Finger­prints tie Tu­nisian to Ber­lin at­tack

Sus­pect had been on au­thor­i­ties’ radar


BER­LIN | Ger­man of­fi­cials pre­sented mount­ing ev­i­dence Thurs­day that Anis Amri was be­hind the wheel of a truck that smashed into a Christ­mas mar­ket in Ber­lin, killing 12, as au­thor­i­ties across Europe pressed ahead with their fever­ish man­hunt for the 24-year-old Tu­nisian, who has evaded cap­ture since the at­tack.

Po­lice raided prop­er­ties in Ber­lin and the west­ern state of North Rhine-West­phalia, where Mr. Amri is be­lieved to have spent time. They also swooped on a bus in the south­west­ern city of Heil­bronn af­ter re­ceiv­ing a tip that turned up noth­ing.

No ar­rests were made, said Frauke Koehler, a spokes­woman for fed­eral prose­cu­tors.

Even so, in­ves­ti­ga­tors were in­creas­ingly con­fi­dent that Mr. Amri car­ried out the ram­page af­ter find­ing his finger­prints in the cab of the truck that had been hi­jacked shortly be­fore Mon­day’s at­tack.

“We can tell you to­day that there are ad­di­tional in­di­ca­tions that this sus­pect is with high prob­a­bil­ity re­ally the per­pe­tra­tor,” In­te­rior Min­is­ter Thomas de Maiziere said af­ter vis­it­ing the Fed­eral Crim­i­nal Po­lice Of­fice along with Chan­cel­lor An­gela Merkel.

“Finger­prints were found in the cab, and there are other, ad­di­tional in­di­ca­tions that sug­gest this,” he told re­porters. “It is all the more im­por­tant that the search is suc­cess­ful as soon as pos­si­ble.”

Ger­man au­thor­i­ties have been on the de­fen­sive af­ter it emerged that Mr. Amri had been con­sid­ered a po­ten­tial threat for months, sub­jected to sur­veil­lance and put in pre-de­por­ta­tion de­ten­tion in Au­gust, only to be re­leased again due to pa­per­work prob­lems.

The fact that the at­tack is al­leged to have been car­ried out by a man who came to Ger­many seek­ing asy­lum last year also prompted fresh crit­i­cism of Ms. Merkel’s de­ci­sion to al­low hundreds of thou­sands of mi­grants into the coun­try with­out thor­ough se­cu­rity checks.

While po­lice have noted that most mi­grants are law-abid­ing, a num­ber of high-pro­file crimes, in­clud­ing the New Year’s Eve as­saults in Cologne and sev­eral vi­o­lent attacks over the sum­mer, have stoked anti-mi­grant feel­ing in Ger­many. Two attacks in July, along with the truck at­tack in Ber­lin, were claimed by the Is­lamic State.

“We have made great ef­forts in re­cent years to bet­ter pre­pare for ter­ror­ist threats,” Ms. Merkel told re­porters. “This makes me con­fi­dent that we will with­stand the test that we now face.”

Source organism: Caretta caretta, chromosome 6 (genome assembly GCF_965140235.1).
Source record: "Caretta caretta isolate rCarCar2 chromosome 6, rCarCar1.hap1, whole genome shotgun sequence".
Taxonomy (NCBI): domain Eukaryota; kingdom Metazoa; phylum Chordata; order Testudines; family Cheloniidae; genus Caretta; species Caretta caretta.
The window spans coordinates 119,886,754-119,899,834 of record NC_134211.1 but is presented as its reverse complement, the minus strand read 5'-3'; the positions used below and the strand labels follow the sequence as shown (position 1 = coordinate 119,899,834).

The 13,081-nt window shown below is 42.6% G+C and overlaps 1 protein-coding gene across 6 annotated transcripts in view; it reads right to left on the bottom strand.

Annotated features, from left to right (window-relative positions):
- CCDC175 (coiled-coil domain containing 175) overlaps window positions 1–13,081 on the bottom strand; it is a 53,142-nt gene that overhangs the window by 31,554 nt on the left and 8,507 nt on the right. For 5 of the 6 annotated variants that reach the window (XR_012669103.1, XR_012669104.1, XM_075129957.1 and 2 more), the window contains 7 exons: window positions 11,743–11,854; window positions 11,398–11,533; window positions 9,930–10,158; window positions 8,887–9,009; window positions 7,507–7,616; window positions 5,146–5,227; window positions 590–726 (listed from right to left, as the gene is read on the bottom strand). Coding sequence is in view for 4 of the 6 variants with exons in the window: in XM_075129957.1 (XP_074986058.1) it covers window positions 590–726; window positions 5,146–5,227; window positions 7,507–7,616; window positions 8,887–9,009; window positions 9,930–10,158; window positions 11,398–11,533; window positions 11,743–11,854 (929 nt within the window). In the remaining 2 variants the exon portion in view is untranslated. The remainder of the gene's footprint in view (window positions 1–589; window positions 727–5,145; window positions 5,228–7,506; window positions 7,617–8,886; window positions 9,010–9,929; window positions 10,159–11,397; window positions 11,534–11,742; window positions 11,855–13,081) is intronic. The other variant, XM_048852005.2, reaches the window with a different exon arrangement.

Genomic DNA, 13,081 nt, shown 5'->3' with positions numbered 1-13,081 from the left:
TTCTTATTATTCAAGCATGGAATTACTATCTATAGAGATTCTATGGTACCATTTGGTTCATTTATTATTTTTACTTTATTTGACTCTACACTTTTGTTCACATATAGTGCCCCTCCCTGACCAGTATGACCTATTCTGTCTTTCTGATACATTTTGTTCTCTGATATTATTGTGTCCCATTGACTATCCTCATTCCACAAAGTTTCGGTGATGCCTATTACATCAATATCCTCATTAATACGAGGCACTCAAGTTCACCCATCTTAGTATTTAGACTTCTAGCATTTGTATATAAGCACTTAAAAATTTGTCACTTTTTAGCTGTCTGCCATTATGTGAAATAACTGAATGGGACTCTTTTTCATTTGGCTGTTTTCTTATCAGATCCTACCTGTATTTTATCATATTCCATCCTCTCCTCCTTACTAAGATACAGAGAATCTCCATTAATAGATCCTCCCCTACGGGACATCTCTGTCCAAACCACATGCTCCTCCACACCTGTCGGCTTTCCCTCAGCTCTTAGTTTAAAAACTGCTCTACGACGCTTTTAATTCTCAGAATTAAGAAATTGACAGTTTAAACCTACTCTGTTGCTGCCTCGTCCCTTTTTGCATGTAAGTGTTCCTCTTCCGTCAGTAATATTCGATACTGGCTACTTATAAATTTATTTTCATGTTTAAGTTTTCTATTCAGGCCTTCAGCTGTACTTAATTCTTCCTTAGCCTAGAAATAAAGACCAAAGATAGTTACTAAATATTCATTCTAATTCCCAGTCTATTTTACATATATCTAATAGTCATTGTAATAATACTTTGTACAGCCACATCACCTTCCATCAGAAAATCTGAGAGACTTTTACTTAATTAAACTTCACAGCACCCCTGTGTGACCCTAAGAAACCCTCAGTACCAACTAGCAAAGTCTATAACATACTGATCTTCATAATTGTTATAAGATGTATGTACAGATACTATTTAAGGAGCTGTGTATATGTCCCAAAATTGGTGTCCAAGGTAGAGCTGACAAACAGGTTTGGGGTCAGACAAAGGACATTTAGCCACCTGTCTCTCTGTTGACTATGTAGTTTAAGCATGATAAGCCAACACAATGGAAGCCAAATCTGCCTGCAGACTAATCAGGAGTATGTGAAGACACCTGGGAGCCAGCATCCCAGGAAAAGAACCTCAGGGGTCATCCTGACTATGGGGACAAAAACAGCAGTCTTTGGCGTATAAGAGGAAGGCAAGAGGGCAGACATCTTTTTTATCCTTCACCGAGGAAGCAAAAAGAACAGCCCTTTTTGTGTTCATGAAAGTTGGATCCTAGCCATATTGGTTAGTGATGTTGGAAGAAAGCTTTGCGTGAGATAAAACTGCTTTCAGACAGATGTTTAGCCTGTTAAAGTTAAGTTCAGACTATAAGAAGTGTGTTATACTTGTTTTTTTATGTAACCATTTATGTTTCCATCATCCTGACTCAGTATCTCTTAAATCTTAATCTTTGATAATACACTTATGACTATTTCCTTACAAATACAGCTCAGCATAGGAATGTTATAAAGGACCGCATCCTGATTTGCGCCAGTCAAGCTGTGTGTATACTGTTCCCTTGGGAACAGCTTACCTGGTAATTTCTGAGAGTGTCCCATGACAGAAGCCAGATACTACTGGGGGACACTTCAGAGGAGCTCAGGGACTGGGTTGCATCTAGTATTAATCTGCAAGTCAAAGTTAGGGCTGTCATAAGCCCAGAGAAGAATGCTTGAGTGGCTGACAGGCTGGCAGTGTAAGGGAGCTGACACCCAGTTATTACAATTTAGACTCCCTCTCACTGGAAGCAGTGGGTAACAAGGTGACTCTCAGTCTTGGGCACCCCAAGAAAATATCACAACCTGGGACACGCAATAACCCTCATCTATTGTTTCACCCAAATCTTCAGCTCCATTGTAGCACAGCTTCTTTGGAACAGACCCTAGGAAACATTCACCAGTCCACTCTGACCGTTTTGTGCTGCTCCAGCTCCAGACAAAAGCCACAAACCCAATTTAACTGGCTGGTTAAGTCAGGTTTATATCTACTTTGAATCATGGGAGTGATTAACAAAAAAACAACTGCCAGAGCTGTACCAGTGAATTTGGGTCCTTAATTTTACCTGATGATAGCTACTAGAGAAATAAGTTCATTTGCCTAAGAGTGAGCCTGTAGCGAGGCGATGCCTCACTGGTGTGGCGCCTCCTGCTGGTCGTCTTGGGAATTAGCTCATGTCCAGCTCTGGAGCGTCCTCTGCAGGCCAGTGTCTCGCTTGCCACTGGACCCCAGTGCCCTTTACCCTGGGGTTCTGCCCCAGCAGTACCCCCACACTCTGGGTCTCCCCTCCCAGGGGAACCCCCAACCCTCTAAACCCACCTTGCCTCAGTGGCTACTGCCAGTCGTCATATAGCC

While mem­bers of Ms. Merkel’s party have called for tighter asy­lum laws and a crack­down on po­ten­tial ex­trem­ists in the wake of the at­tack, the chan­cel­lor ap­pealed once more for calm.

“I want to say how very proud I’ve been in re­cent days that the great ma­jor­ity of peo­ple have re­acted soberly,” she said.

At the site of the blood­bath, Ber­lin­ers made a show of de­fi­ance. Ven­dors re­opened their stalls at the Christ­mas mar­ket next to the Kaiser Wil­helm Me­mo­rial Church even as po­lice placed con­crete blocks by the road­side to pro­vide ex­tra se­cu­rity.

In trib­ute to the vic­tims, or­ga­niz­ers de­cided to do with­out fes­tive mu­sic and bright lights. Ber­lin­ers and vis­i­tors placed can­dles and flow­ers at a makeshift shrine for the vic­tims.

Ber­lin’s state Health Min­istry raised the num­ber of in­jured in the at­tack to 56, say­ing some vic­tims went to hos­pi­tals on their own.

The agency said 12 peo­ple were be­ing treated for se­vere in­juries, with some still in crit­i­cal con­di­tion. An­other 14 peo­ple with less-se­ri­ous in­juries re­mained hos­pi­tal­ized and 30 oth­ers had been dis­charged.

Ger­man au­thor­i­ties have of­fered a re­ward of 100,000 eu­ros ($105,000) for in­for­ma­tion lead­ing to Mr. Amri’s ar­rest, but they warned he could be “vi­o­lent and armed.”

In Tu­nisia Mr. Amri’s broth­ers spoke to The As­so­ci­ated Press, urg­ing him to sur­ren­der to au­thor­i­ties. “Whether he did it or not, I ask him to re­port to the po­lice. We are suf­fer­ing be­cause of him,” said Ab­delka­der Amri.

An­other brother, Walid, said Mr. Amri may have been rad­i­cal­ized in prison in Italy, where he went af­ter leav­ing Tu­nisia in the wake of the 2011 Arab Spring up­ris­ings.


Ger­man of­fi­cials are tak­ing heat for not be­ing more aware of the man sus­pected of driv­ing a stolen truck into a Christ­mas mar­ket crowd in Ber­lin. Tu­nisian Anis Amri had been known to au­thor­i­ties for months.

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